As a young mum, a business owner/entrepreneur and as Vision Direct’s resident optometrist, Jessica Chester knows all too well how smartphones, ipads and tablets alike are lifesavers when it comes to keeping a child preoccupied for hours and calming them in seconds – perfect for those long car trips and dining out. However Jessica has also seen first hand the long-term impacts these devices can have such as early stages of myopia (short- or near-sightedness), which is becoming a major Australian public health crisis.
Rising at an alarming rate, new studies have revealed myopia now affects 19 per cent of 12-year-olds, which is almost double the amount in 2005, 31 per cent of 17-year-olds also suffer from the condition and more than half of myopia cases are diagnosed between the ages of six and 15, with the second wave between 18 and 22.
So with this in mind, we ask Jessica to share three signs your child may have early stages of near-sightedness
Near-sightedness may develop gradually or rapidly, often worsening during childhood and adolescence, here is what to look out for when it comes to your children’s eye health:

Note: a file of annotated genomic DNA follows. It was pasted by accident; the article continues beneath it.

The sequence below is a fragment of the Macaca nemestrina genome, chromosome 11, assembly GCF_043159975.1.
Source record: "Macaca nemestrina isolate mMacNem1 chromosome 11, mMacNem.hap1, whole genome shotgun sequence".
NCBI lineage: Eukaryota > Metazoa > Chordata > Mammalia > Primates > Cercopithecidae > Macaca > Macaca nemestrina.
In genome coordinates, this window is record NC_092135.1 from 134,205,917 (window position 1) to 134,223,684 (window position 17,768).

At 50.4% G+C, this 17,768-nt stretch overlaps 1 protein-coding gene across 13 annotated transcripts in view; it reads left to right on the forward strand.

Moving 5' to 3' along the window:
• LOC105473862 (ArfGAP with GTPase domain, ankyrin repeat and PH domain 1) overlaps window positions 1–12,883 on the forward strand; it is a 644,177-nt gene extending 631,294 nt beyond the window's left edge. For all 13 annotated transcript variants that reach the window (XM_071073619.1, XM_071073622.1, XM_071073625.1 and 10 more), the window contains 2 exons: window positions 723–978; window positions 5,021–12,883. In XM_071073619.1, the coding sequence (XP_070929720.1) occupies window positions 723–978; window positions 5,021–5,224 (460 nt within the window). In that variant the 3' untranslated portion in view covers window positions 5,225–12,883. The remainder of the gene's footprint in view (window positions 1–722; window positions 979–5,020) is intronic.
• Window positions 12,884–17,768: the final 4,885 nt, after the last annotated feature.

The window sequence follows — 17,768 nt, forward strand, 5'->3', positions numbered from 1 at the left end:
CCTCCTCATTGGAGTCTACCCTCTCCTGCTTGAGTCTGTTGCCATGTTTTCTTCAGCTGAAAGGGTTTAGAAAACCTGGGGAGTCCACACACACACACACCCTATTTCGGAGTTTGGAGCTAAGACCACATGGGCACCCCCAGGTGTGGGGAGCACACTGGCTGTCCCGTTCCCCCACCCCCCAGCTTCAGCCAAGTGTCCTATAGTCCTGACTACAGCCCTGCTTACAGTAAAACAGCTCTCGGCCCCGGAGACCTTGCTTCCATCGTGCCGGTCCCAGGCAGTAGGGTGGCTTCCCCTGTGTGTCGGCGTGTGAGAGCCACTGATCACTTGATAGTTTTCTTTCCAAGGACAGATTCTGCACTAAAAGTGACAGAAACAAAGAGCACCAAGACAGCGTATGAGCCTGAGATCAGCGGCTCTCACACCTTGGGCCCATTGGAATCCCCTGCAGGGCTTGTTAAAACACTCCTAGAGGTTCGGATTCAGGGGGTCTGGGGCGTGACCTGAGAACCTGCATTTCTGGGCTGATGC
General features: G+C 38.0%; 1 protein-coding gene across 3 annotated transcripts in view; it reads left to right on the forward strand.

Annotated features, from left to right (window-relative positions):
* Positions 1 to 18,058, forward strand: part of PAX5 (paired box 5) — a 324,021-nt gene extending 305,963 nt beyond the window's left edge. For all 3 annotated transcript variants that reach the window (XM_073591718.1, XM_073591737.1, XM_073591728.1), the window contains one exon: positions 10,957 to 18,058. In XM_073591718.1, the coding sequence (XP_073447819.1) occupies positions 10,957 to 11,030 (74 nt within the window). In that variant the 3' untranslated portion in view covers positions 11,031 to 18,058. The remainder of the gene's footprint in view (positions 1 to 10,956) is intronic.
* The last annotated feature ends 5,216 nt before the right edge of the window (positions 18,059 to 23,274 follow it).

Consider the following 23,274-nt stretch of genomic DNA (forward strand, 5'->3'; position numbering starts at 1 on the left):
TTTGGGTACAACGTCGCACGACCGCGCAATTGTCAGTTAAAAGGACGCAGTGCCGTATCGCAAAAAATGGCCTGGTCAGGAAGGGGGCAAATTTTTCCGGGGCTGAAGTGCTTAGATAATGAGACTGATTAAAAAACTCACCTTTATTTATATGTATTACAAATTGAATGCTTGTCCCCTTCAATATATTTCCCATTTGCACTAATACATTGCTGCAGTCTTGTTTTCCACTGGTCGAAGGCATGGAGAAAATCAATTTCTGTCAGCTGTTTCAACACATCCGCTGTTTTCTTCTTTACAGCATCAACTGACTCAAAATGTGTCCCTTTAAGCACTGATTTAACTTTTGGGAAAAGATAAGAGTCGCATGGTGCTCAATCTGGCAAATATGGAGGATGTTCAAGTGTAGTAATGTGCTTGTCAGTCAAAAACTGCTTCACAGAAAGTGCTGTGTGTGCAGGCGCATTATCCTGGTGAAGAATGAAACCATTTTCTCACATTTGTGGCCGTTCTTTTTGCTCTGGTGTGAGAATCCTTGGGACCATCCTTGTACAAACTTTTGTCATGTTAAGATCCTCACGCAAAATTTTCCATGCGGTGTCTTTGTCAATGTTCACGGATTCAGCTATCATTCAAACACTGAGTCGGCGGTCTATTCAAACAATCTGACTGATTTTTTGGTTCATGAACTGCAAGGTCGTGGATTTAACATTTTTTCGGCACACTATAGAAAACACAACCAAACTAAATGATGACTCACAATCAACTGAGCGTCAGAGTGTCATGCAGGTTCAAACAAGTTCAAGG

- Children with myopia have difficulty seeing things at a distance, which may be demonstrated by sitting too close to the television, squinting, or difficulty in school because they can’t see the board.
- If your child complains about headaches when they have been concentrating or focusing their eyes on something (TV, school blackboard, street signs, etc.), this may be linked to early stages of myopia.
- If you notice your child blinking or rubbing their eyes excessively it could be due to eye fatigue which is linked to myopia.
Schedule an appointment with one an optometrists if your child exhibits any of these signs. A visit with the doctor may reveal that your child has myopia. These common refractive errors are easily corrected with eyeglasses or contacts.